Stem cells hold great promise for regenerative therapies for a wide spectrum of diseases and disorders of aging by virtue of their ability to regenerate tissues and contribute to their homeostasis. Aging is associated with a marked decline in these functionalities of adult stem cells. As such, regeneration of aged tissues is both less efficient and less effective than that of young tissues. Recent studies have revealed the remarkably dynamic responses of stem cells to systemic signals, includ...

  18. Foam suppression and regeneration of spent surfactant solutions

    Energy Technology Data Exchange (ETDEWEB)

    Kondrat, R.M.; Biletskiy, M.M.; Bosov, G.P.; Yatskiv, M.P.

    1983-01-01

    A system of a prototype industrial installation is described and the results of tests of the processes of foam absorption are cited in a system for preparing gas and regenerating spent surfactant (PAV) solutions as applied to conditions of pumping surfactants into wells to intensify the carry away of water. The fundamental possibility of controlling foam formation in a system for preparing gas and regenerating spent surfactant solutions in order to use the foaming reagents again is shown.

  19. Rapid Dye Regeneration Mechanism of Dye-Sensitized Solar Cells

    OpenAIRE

    Jeon, Jiwon; Park, Young Choon; Han, Sang Soo; GODDARD, William A.; Lee, Yoon Sup; Kim, Hyungjun

    2014-01-01

    During the light-harvesting process of dye-sensitized solar cells (DSSCs), the hole localized on the dye after the charge separation yields an oxidized dye, D^+. The fast regeneration of D^+ using the redox pair (typically the I^–/I_(3)^– couple) is critical for the efficient DSSCs. However, the kinetic processes of dye regeneration remain uncertain, still promoting vigorous debates. Here, we use molecular dynamics simulations to determine that the inner-sphere electron-transfer pathway provi...

  20. Development of efficient regeneration and transformation systems in Alstroemeria

    OpenAIRE

    Kim, J. B.

    2005-01-01

    This thesis describes an alternative regeneration system via somatic embryogenesis of leaves with axil tissue and the application of this system for genetic modification in Alstroemeria . Both compact embryogenic callus (CEC) and friable embryogenic callus (FEC) were induced from leaves with axil tissues. Alstroemeria plants were regenerated from somatic embryos induced from CEC and FEC within six to seven months. Protoplasts were successfully and efficiently isolated from FEC culture. After ...

  1. Regenerate augmentation with bone marrow concentrate after traumatic bone loss

    Directory of Open Access Journals (Sweden)

    Jan Gessmann

    2012-03-01

    Full Text Available Distraction osteogenesis after post-traumatic segmental bone loss of the tibia is a complex and time-consuming procedure that is often complicated due to prolonged consolidation or complete insufficiency of the regenerate. The aim of this feasibility study was to investigate the potential of bone marrow aspiration concentrate (BMAC for percutaneous regenerate augmentation to accelerate bony consolidation of the regenerate. Eight patients (age 22-64 with an average posttraumatic bone defect of 82.4 mm and concomitant risk factors (nicotine abuse, soft-tissue defects, obesity and/or circulatory disorders were treated with a modified Ilizarov external frame using an intramedullary cable transportation system. At the end of the distraction phase, each patient was treated with a percutaneously injection of autologous BMAC into the centre of the regenerate. The concentration factor was analysed using flow cytometry. The mean follow up after frame removal was 10 (4-15 months. With a mean healing index (HI of 36.9 d/cm, bony consolidation of the regenerate was achieved in all eight cases. The mean concentration factor of the bone marrow aspirate was 4.6 (SD 1.23. No further operations concerning the regenerate were needed and no adverse effects were observed with the BMAC procedure. This procedure can be used for augmentation of the regenerate in cases of segmental bone transport. Further studies with a larger number of patients and control groups are needed to evaluate a possible higher success rate and accelerating effects on regenerate healing.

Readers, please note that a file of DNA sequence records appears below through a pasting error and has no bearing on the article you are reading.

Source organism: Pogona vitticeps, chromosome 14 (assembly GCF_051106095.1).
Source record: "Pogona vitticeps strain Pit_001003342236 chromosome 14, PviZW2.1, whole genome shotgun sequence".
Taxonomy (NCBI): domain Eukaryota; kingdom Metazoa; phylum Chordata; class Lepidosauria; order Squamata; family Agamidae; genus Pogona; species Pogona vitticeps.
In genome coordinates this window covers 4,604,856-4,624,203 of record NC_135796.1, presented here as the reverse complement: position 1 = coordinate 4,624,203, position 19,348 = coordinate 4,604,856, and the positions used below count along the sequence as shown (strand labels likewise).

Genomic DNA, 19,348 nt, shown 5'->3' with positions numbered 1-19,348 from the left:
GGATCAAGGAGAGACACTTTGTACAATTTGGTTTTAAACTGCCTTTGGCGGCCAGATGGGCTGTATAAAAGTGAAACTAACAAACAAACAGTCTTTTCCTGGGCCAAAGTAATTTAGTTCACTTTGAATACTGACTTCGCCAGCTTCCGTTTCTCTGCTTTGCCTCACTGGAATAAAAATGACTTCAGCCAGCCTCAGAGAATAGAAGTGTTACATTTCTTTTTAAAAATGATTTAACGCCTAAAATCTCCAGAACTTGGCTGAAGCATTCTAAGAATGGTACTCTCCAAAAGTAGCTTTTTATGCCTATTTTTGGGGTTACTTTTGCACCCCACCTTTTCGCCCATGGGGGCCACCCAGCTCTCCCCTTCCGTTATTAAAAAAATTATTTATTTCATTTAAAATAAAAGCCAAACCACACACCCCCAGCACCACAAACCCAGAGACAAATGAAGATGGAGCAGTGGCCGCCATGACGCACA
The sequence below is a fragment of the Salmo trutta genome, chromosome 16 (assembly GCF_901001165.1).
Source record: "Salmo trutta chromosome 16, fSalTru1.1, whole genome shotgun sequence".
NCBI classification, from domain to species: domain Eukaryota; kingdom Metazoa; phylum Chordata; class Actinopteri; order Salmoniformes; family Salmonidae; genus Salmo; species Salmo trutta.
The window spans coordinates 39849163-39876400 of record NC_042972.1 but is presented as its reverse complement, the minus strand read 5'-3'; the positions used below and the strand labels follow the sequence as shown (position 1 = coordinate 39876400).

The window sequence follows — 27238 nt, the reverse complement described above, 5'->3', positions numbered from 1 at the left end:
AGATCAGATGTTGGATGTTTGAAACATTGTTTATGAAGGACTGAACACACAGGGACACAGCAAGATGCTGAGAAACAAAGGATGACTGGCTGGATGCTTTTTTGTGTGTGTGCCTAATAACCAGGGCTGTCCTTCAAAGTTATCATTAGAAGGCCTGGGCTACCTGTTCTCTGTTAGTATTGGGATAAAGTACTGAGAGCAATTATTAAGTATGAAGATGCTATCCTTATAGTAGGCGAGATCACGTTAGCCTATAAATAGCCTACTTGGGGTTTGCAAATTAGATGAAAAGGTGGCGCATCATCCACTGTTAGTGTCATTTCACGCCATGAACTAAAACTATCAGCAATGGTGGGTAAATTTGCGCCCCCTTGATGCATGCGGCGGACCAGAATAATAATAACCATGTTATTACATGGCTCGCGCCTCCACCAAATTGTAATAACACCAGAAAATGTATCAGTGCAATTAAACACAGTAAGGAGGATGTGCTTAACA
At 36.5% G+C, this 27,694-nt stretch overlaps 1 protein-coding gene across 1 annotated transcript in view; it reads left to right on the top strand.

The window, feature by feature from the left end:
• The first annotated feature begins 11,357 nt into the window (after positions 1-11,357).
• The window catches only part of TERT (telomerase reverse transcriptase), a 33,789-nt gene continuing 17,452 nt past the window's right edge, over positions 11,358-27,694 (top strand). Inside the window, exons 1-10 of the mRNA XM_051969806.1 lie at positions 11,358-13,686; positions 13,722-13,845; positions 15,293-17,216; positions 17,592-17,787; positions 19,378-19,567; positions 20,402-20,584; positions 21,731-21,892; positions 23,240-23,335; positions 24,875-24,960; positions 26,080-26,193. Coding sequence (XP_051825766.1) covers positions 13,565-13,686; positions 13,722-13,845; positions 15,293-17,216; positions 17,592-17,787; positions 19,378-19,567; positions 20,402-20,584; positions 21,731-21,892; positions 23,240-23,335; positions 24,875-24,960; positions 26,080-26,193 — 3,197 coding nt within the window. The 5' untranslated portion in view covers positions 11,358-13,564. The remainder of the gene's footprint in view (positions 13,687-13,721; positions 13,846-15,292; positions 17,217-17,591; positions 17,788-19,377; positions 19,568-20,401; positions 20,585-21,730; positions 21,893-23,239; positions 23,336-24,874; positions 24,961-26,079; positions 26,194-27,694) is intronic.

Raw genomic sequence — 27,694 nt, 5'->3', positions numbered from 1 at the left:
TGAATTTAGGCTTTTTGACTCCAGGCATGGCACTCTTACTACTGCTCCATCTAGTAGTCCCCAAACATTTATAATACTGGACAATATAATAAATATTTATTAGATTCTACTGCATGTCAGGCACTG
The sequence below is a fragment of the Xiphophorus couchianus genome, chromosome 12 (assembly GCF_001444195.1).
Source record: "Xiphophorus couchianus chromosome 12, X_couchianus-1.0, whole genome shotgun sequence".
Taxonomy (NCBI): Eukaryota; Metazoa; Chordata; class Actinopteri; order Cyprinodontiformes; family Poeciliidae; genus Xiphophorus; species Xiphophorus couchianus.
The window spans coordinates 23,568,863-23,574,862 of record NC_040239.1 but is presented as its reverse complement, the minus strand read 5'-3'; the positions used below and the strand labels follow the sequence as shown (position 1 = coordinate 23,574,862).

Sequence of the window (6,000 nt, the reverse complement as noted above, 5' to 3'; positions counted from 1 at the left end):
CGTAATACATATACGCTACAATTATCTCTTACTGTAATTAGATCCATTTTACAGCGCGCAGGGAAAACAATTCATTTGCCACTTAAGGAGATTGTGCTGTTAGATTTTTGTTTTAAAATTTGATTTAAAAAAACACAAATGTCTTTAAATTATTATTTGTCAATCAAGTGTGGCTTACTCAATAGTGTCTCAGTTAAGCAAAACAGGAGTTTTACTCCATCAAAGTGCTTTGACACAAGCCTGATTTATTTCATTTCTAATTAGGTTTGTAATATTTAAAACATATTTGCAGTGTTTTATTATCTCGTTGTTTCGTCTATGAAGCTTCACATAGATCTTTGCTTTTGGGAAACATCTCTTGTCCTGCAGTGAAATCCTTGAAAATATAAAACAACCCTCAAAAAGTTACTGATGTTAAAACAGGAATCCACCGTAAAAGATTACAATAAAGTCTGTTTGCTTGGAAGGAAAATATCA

2. Hyperactivated Stat3 boosts axon regeneration in the CNS.

    Science.gov (United States)

    Mehta, Saloni T; Luo, Xueting; Park, Kevin K; Bixby, John L; Lemmon, Vance P

    2016-06-01

    Axonal regeneration after spinal cord injury (SCI) is intrinsically and extrinsically inhibited by multiple factors. One major factor contributing to intrinsic regeneration failure is the inability of mature neurons in the central nervous system (CNS) to activate regeneration-associated transcription factors (TFs) post-injury. A prior study identified TFs overexpressed in neurons of the peripheral nervous system (PNS) compared to the CNS; some of these could be involved in the ability of PNS neurons to regenerate. Of these, signal transducer and activator of transcription 3 (STAT3), as well its downstream regeneration-associated targets, showed a significant upregulation in PNS neurons relative to CNS neurons, and a constitutively active variant of Stat3 (Stat3CA) promoted neurite growth when expressed in cerebellar neurons (Lerch et al., 2012; Smith et al., 2011). To further enhance STAT3's neurite outgrowth enhancing activity, Stat3CA was fused with a viral activation domain (VP16). VP16 hyperactivates TFs by recruiting transcriptional co-factors to the DNA binding domain (Hirai et al., 2010). Overexpression of this VP16-Stat3CA chimera in primary cortical neurons led to a significant increase of neurite outgrowth as well as Stat3 transcriptional activity in vitro. Furthermore, in vivo transduction of retinal ganglion cells (RGCs) with AAV constructs expressing VP16-Stat3CA resulted in regeneration of optic nerve axons after injury, to a greater degree than for those expressing Stat3CA alone. These findings confirm and extend the concept that overexpression of hyperactivated transcription factors identified as functioning in PNS regeneration can promote axon regeneration in the CNS. PMID:27060489